. . . the monument contains significant geological and paleontological objects. The late-Miocene to late-Pliocene Ringold Formation, known as the White Bluffs, was formed from river and lake sediments deposited by the ancestral Columbia River and its tributaries. These striking cliffs form the eastern bank of the Columbia for nearly half of the length of the Reach, and are significant for the mammalian fossils that they contain. Fossil remains from rhinoceros, camel, and mastodon, among others, have been found within these bluffs.

— President William Clinton, June 9, 2000, in the Presidential Proclamation creating the Hanford Reach National Monument.

One of the major landmarks within the Monument, the White Bluffs, is the upper component of the Ringold Formation, which dates to between three and eight million years ago. The formation is composed of a 1,000-foot thick deposit of interbedded lacustrine and fluvial silts, sands and conglomerate, with some paleosol remnants. The source of the sediments is unknown, although ideas about their origination include the Clearwater/Salmon drainage system from Idaho, the Pend Oreille River in northeastern Washington, and an ancestral Columbia River.

Regional uplifting about three million years ago resulted in the present upper Columbia River down cutting through about 600 feet of the Ringold Formation to its present elevation of 300 feet. This last erosional event has exposed a multitude of vertebrate and some invertebrate fossils in the Ringold Formation. Of particular note are rhinoceros and anadromous salmonid fossils from the late Miocene.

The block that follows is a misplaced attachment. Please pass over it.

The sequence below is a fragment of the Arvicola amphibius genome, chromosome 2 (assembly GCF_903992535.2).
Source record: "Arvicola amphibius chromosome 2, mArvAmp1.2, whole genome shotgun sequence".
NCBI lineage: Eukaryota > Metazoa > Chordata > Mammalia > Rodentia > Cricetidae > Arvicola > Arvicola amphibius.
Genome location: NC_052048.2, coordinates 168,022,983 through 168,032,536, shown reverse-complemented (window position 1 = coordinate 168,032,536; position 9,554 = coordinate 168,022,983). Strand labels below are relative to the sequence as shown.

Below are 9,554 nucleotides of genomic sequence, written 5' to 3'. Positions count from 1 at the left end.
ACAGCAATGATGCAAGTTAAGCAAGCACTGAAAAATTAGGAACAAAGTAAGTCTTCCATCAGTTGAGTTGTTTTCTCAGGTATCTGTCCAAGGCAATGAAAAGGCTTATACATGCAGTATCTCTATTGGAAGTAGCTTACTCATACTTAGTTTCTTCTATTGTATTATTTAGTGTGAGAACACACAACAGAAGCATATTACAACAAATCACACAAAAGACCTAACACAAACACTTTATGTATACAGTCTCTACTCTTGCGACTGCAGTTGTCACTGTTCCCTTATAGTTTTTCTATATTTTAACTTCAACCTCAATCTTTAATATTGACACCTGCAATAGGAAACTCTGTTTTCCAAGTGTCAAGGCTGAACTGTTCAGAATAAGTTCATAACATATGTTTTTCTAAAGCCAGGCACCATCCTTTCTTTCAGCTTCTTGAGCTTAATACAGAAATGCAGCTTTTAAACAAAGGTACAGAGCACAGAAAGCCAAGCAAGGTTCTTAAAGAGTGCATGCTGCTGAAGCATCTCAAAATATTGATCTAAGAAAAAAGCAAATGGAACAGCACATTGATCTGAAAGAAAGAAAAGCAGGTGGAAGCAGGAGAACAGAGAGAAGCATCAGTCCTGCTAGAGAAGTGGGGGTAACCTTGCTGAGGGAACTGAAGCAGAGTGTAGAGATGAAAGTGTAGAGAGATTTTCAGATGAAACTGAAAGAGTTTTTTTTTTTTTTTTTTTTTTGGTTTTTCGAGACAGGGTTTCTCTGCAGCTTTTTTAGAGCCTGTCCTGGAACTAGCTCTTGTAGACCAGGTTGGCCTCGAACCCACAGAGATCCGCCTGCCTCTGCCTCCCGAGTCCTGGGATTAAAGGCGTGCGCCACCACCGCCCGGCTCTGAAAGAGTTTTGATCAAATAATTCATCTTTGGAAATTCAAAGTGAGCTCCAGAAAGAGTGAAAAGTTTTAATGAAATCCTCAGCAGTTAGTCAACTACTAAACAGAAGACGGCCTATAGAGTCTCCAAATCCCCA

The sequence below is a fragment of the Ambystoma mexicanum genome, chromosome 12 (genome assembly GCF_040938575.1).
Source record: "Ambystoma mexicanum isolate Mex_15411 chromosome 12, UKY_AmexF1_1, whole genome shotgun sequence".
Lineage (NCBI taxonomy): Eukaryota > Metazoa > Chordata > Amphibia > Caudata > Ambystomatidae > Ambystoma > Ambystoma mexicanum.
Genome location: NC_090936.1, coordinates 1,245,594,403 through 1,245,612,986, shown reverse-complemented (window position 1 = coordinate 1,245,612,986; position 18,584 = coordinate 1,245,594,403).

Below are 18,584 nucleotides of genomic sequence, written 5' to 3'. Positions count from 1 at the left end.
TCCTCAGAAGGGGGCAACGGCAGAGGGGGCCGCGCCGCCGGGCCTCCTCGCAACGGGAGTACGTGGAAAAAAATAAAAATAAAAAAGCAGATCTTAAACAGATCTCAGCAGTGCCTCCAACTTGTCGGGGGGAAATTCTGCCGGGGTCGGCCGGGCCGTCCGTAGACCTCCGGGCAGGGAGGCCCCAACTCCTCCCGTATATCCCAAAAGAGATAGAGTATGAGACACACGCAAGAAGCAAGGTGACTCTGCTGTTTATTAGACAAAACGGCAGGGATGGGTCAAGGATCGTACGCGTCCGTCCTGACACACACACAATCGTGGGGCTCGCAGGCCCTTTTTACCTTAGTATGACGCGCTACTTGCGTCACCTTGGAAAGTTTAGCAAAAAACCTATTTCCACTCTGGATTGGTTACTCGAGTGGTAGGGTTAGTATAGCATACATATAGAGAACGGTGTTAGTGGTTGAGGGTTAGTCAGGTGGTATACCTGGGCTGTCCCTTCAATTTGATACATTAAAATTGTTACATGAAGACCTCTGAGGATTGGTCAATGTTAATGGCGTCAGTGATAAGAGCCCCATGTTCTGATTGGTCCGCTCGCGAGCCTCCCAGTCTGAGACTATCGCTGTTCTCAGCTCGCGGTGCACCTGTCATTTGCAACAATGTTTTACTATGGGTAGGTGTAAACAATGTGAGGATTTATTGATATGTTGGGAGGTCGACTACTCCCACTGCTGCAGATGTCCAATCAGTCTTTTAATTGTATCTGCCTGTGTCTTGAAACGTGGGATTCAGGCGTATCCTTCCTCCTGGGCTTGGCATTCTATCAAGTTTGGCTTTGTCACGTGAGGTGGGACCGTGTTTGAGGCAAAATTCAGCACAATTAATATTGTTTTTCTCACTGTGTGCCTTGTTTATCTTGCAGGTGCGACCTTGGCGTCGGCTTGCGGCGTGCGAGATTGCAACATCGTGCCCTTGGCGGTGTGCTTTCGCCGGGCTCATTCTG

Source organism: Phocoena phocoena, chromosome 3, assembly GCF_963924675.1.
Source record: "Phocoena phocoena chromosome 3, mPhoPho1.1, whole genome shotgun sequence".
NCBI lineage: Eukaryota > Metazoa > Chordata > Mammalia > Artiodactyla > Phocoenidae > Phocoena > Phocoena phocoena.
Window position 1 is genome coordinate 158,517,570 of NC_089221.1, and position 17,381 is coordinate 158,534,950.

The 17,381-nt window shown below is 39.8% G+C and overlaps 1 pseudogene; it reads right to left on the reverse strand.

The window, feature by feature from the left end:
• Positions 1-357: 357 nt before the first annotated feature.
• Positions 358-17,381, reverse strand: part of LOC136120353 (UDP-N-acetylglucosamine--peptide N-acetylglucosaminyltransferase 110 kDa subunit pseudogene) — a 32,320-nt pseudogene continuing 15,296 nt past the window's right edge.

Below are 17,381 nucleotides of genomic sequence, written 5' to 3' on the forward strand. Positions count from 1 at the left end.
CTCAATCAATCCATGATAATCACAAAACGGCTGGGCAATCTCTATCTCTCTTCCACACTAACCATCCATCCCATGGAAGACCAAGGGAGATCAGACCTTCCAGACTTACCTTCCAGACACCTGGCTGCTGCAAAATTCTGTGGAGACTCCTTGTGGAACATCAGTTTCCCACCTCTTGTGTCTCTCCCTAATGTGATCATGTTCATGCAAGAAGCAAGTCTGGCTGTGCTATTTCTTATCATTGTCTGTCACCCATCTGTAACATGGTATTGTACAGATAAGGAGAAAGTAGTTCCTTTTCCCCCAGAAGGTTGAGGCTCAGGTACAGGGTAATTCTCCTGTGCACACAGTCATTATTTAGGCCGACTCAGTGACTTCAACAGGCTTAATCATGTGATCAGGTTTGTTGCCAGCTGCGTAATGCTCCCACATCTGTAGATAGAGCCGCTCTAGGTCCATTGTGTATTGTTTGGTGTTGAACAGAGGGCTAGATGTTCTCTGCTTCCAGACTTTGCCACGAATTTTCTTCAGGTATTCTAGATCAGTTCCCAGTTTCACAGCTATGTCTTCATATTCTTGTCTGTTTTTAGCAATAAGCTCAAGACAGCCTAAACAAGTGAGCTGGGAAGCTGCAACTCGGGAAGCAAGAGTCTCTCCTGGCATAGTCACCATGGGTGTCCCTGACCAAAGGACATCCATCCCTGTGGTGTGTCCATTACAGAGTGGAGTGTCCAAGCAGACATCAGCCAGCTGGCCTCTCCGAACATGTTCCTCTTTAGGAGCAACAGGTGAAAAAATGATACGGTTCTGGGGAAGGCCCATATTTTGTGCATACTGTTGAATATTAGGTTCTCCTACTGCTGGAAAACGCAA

The subsequent White Bluffs component of the formation contains even more fossils, including 27 species of mammals alone. Among the fauna found are rodents, lizards, frogs, turtles, fish, rabbits, bears, canids, cats, ground sloths, peccaries, deer, mastodons, camels, horses and zebras. Of particular interest is the nature of the fish species found (primarily warm-water species, such as catfish and sunfish) and those not found (salmonids), supporting the theory of two separate river systems during the Miocene. The river system responsible for the White Bluffs deposit may not have been connected to the Pacific Ocean, hence the lack of anadromous fish remains.

In addition to the fossils found in the White Bluffs, petrified wood can be found in the Saddle Mountains, Umtanum Ridge, and Yakima Ridge. Scatterings of petrified wood can also be found in the Dry Creek and Cold Creek drainages.

It should be noted that the collection of fossils is prohibited on the Monument.